Beach Beauty: A Dermatologist Clears Up a Few Things About SPF and "Natural" Sunscreens

Despite the fact that it’s probably never going to be warm or sunny in New York City ever again, we’re sure it must be spring somewhere out there in the world. And spring means sun. And sun means wrinkles and skin cancer (not to be negative or anything). We all know we should be using sunscreen, and we also know it’s not one of the sexier beauty products out there. But talk to us in 20 years when all your friends are asking you for the name of your plastic surgeon. You can smugly say, “Sunscreen.”
Avatar:
Author:
Publish date:
Social count:
25
Despite the fact that it’s probably never going to be warm or sunny in New York City ever again, we’re sure it must be spring somewhere out there in the world. And spring means sun. And sun means wrinkles and skin cancer (not to be negative or anything). We all know we should be using sunscreen, and we also know it’s not one of the sexier beauty products out there. But talk to us in 20 years when all your friends are asking you for the name of your plastic surgeon. You can smugly say, “Sunscreen.”
Image Title1

Despite the fact that it’s probably never going to be warm or sunny in New York City ever again, we’re sure it must be spring somewhere out there in the world. And spring means sun. And sun means wrinkles and skin cancer (not to be negative or anything).

We all know we should be using sunscreen, and we also know it’s not one of the sexier beauty products out there. But talk to us in 20 years when all your friends are asking you for the name of your plastic surgeon. You can smugly say, “Sunscreen.”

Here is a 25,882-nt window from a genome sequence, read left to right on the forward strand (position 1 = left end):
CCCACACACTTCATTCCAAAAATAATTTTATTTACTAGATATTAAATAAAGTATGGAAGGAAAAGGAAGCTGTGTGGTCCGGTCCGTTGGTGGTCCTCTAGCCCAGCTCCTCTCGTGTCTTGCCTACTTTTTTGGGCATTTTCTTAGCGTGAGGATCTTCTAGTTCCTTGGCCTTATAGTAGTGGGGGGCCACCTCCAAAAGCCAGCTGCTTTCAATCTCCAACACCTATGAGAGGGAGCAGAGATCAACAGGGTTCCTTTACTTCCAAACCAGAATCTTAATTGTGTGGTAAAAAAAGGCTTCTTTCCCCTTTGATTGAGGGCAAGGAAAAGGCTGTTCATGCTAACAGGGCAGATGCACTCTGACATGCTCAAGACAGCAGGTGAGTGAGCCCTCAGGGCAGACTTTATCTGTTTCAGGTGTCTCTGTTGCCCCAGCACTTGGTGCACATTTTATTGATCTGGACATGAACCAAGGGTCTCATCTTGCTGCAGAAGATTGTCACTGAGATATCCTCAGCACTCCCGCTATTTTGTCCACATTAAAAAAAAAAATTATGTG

The sunscreen shelf can be confusing, so we needed some expert advice. We talked to Dr. Heidi Waldorf, Director of Laser and Cosmetic Dermatology at Mt. Sinai Medical Center here in NYC:

What is the optimal SPF coverage number to use when spending the day out in the sun? Use a product with an SPF of at least 30 and at least one of the following active ingredients ingredients: zinc oxide, titanium dioxide, avobenzone, mexoryl and/or tinosorb. What do you think of the new SPF 100 products (and higher SPF products in general)? Do they make a difference? The SPF only tells you about the ability of the product to protect against the short wave UVB (burning) rays. While higher SPF products do give added protection against sunburn, they don't necessarily give you special protection against the longer wave UVA (aging and tanning) rays. In order to protect their skin fully, consumers still need to remember to re-apply their sunscreen regularly even if they don't feel they are burning. When should one apply SPF products and how often to apply? Apply your sunscreen at least 30 minutes before you are going outdoors--this is particularly important for chemical sunscreen ingredients that need to be absorbed well. I generally suggest applying sunscreen before you get dressed in the morning as though you were wearing a bathing suit, that way you don't worry about getting it on your clothing and you don't miss areas. Reapply within the first hour outdoors and then every one to two hours and after swimming or sweating. What are your favorite brands? Anthelios, Neutrogena, Aveeno -- you can't go wrong with any of these and there are enough options for every skin type and body area. Any thoughts on "natural" vs chemical vs barrier products? There actually aren't any "natural" sunscreen ingredients. And the "organic" labeling is meaningless here--in fact, the FDA defines the chemical sunscreen ingredients as organic sunscreens and the physical blocks as inorganic sunscreens. In general I like a product that contains both chemical and physical protection. For sensitive skin, a physical block is best.

So while a parasol is cute, it limits movement a bit--slather on the sunscreen and go.